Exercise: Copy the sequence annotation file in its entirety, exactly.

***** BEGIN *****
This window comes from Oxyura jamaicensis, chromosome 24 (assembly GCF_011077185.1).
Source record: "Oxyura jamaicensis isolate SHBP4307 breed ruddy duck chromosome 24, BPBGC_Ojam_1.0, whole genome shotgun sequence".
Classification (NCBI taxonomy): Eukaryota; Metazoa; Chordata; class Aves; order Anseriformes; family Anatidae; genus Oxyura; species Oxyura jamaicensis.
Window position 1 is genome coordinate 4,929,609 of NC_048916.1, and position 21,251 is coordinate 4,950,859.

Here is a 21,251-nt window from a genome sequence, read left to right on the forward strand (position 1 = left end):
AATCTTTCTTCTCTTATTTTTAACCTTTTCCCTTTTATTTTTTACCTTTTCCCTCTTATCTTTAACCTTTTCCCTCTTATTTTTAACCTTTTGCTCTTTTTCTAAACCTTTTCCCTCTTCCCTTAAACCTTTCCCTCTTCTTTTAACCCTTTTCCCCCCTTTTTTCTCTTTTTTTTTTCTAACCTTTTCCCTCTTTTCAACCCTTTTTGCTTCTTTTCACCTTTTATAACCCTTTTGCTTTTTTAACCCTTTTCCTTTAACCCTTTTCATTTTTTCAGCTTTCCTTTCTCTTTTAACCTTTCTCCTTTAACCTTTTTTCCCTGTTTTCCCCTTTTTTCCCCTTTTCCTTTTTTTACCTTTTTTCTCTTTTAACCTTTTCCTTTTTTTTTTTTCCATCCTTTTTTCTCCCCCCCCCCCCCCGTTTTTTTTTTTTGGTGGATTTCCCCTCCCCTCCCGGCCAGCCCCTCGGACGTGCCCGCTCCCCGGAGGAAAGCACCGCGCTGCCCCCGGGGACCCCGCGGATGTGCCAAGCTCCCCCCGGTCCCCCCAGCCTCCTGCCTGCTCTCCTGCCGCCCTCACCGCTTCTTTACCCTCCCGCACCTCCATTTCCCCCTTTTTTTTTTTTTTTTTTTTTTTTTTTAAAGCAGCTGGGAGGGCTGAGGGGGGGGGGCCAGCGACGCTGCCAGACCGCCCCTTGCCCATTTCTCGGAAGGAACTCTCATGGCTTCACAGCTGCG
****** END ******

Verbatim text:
This window comes from Oxyura jamaicensis, chromosome 24 (assembly GCF_011077185.1).
Source record: "Oxyura jamaicensis isolate SHBP4307 breed ruddy duck chromosome 24, BPBGC_Ojam_1.0, whole genome shotgun sequence".
Classification (NCBI taxonomy): Eukaryota; Metazoa; Chordata; class Aves; order Anseriformes; family Anatidae; genus Oxyura; species Oxyura jamaicensis.
Window position 1 is genome coordinate 4,929,609 of NC_048916.1, and position 21,251 is coordinate 4,950,859.

Here is a 21,251-nt window from a genome sequence, read left to right on the forward strand (position 1 = left end):
AATCTTTCTTCTCTTATTTTTAACCTTTTCCCTTTTATTTTTTACCTTTTCCCTCTTATCTTTAACCTTTTCCCTCTTATTTTTAACCTTTTGCTCTTTTTCTAAACCTTTTCCCTCTTCCCTTAAACCTTTCCCTCTTCTTTTAACCCTTTTCCCCCCTTTTTTCTCTTTTTTTTTTCTAACCTTTTCCCTCTTTTCAACCCTTTTTGCTTCTTTTCACCTTTTATAACCCTTTTGCTTTTTTAACCCTTTTCCTTTAACCCTTTTCATTTTTTCAGCTTTCCTTTCTCTTTTAACCTTTCTCCTTTAACCTTTTTTCCCTGTTTTCCCCTTTTTTCCCCTTTTCCTTTTTTTACCTTTTTTCTCTTTTAACCTTTTCCTTTTTTTTTTTTCCATCCTTTTTTCTCCCCCCCCCCCCCCGTTTTTTTTTTTTGGTGGATTTCCCCTCCCCTCCCGGCCAGCCCCTCGGACGTGCCCGCTCCCCGGAGGAAAGCACCGCGCTGCCCCCGGGGACCCCGCGGATGTGCCAAGCTCCCCCCGGTCCCCCCAGCCTCCTGCCTGCTCTCCTGCCGCCCTCACCGCTTCTTTACCCTCCCGCACCTCCATTTCCCCCTTTTTTTTTTTTTTTTTTTTTTTTTTTAAAGCAGCTGGGAGGGCTGAGGGGGGGGGGCCAGCGACGCTGCCAGACCGCCCCTTGCCCATTTCTCGGAAGGAACTCTCATGGCTTCACAGCTGCG